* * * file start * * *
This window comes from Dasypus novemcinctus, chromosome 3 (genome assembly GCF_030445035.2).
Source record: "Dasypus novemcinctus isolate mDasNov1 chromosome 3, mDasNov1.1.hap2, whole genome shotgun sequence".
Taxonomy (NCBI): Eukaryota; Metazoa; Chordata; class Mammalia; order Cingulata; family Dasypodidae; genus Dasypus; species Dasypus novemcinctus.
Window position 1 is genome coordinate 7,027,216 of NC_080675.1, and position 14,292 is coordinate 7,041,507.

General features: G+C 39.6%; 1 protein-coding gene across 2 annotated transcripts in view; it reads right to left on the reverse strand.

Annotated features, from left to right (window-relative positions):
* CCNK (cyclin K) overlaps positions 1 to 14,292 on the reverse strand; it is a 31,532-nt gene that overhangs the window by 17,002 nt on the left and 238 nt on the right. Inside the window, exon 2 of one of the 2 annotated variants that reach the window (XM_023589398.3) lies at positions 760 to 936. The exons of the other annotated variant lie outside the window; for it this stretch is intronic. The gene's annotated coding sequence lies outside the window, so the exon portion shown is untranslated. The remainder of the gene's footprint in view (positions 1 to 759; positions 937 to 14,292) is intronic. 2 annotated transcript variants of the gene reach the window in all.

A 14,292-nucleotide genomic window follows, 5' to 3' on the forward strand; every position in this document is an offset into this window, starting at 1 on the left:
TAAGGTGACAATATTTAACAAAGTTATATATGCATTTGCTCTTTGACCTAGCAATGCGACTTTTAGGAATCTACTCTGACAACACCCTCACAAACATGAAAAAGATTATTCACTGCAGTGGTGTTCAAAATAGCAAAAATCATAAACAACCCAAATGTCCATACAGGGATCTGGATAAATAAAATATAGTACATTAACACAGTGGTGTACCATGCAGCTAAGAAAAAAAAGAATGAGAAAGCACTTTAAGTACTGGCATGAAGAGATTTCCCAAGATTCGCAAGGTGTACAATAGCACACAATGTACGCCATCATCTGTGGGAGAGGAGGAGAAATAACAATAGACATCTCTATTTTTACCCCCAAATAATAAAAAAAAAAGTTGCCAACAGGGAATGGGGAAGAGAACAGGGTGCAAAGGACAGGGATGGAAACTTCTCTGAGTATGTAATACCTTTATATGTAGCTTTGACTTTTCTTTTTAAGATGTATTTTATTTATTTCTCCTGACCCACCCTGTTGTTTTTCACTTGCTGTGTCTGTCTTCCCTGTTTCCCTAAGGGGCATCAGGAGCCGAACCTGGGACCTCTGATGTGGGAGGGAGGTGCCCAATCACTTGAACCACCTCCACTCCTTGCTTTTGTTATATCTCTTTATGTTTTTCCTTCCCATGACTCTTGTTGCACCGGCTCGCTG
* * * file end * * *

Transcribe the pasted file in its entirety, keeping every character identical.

This window comes from Dasypus novemcinctus, chromosome 3 (genome assembly GCF_030445035.2).
Source record: "Dasypus novemcinctus isolate mDasNov1 chromosome 3, mDasNov1.1.hap2, whole genome shotgun sequence".
Taxonomy (NCBI): Eukaryota; Metazoa; Chordata; class Mammalia; order Cingulata; family Dasypodidae; genus Dasypus; species Dasypus novemcinctus.
Window position 1 is genome coordinate 7,027,216 of NC_080675.1, and position 14,292 is coordinate 7,041,507.

General features: G+C 39.6%; 1 protein-coding gene across 2 annotated transcripts in view; it reads right to left on the reverse strand.

Annotated features, from left to right (window-relative positions):
* CCNK (cyclin K) overlaps positions 1 to 14,292 on the reverse strand; it is a 31,532-nt gene that overhangs the window by 17,002 nt on the left and 238 nt on the right. Inside the window, exon 2 of one of the 2 annotated variants that reach the window (XM_023589398.3) lies at positions 760 to 936. The exons of the other annotated variant lie outside the window; for it this stretch is intronic. The gene's annotated coding sequence lies outside the window, so the exon portion shown is untranslated. The remainder of the gene's footprint in view (positions 1 to 759; positions 937 to 14,292) is intronic. 2 annotated transcript variants of the gene reach the window in all.

A 14,292-nucleotide genomic window follows, 5' to 3' on the forward strand; every position in this document is an offset into this window, starting at 1 on the left:
TAAGGTGACAATATTTAACAAAGTTATATATGCATTTGCTCTTTGACCTAGCAATGCGACTTTTAGGAATCTACTCTGACAACACCCTCACAAACATGAAAAAGATTATTCACTGCAGTGGTGTTCAAAATAGCAAAAATCATAAACAACCCAAATGTCCATACAGGGATCTGGATAAATAAAATATAGTACATTAACACAGTGGTGTACCATGCAGCTAAGAAAAAAAAGAATGAGAAAGCACTTTAAGTACTGGCATGAAGAGATTTCCCAAGATTCGCAAGGTGTACAATAGCACACAATGTACGCCATCATCTGTGGGAGAGGAGGAGAAATAACAATAGACATCTCTATTTTTACCCCCAAATAATAAAAAAAAAAGTTGCCAACAGGGAATGGGGAAGAGAACAGGGTGCAAAGGACAGGGATGGAAACTTCTCTGAGTATGTAATACCTTTATATGTAGCTTTGACTTTTCTTTTTAAGATGTATTTTATTTATTTCTCCTGACCCACCCTGTTGTTTTTCACTTGCTGTGTCTGTCTTCCCTGTTTCCCTAAGGGGCATCAGGAGCCGAACCTGGGACCTCTGATGTGGGAGGGAGGTGCCCAATCACTTGAACCACCTCCACTCCTTGCTTTTGTTATATCTCTTTATGTTTTTCCTTCCCATGACTCTTGTTGCACCGGCTCGCTG